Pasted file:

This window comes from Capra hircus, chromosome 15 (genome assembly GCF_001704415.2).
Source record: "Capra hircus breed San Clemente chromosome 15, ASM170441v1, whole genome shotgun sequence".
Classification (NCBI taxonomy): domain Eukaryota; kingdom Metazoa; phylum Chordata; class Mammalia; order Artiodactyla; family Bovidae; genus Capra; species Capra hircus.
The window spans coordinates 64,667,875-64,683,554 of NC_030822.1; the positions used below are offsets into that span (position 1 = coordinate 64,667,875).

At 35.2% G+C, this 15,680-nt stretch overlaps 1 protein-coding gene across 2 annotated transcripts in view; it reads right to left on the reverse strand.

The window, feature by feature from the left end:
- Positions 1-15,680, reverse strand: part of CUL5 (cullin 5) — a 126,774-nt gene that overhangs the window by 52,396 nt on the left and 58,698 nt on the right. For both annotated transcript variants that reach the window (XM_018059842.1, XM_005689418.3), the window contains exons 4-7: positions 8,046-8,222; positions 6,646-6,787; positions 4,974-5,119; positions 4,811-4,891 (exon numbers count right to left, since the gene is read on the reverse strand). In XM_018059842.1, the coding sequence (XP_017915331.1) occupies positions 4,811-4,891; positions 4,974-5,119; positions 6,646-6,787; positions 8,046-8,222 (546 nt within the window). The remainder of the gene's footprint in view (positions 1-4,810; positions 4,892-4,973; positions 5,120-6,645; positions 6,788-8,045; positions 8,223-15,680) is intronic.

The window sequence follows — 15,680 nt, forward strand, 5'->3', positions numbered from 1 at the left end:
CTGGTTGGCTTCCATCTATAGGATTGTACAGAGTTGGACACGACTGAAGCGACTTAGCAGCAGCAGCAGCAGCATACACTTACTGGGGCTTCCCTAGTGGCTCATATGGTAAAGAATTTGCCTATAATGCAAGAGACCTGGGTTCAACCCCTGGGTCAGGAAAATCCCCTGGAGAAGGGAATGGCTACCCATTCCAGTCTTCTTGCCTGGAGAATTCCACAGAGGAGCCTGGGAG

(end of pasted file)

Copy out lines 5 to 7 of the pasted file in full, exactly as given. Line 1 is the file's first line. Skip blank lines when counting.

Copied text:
At 35.2% G+C, this 15,680-nt stretch overlaps 1 protein-coding gene across 2 annotated transcripts in view; it reads right to left on the reverse strand.

The window, feature by feature from the left end:
- Positions 1-15,680, reverse strand: part of CUL5 (cullin 5) — a 126,774-nt gene that overhangs the window by 52,396 nt on the left and 58,698 nt on the right. For both annotated transcript variants that reach the window (XM_018059842.1, XM_005689418.3), the window contains exons 4-7: positions 8,046-8,222; positions 6,646-6,787; positions 4,974-5,119; positions 4,811-4,891 (exon numbers count right to left, since the gene is read on the reverse strand). In XM_018059842.1, the coding sequence (XP_017915331.1) occupies positions 4,811-4,891; positions 4,974-5,119; positions 6,646-6,787; positions 8,046-8,222 (546 nt within the window). The remainder of the gene's footprint in view (positions 1-4,810; positions 4,892-4,973; positions 5,120-6,645; positions 6,788-8,045; positions 8,223-15,680) is intronic.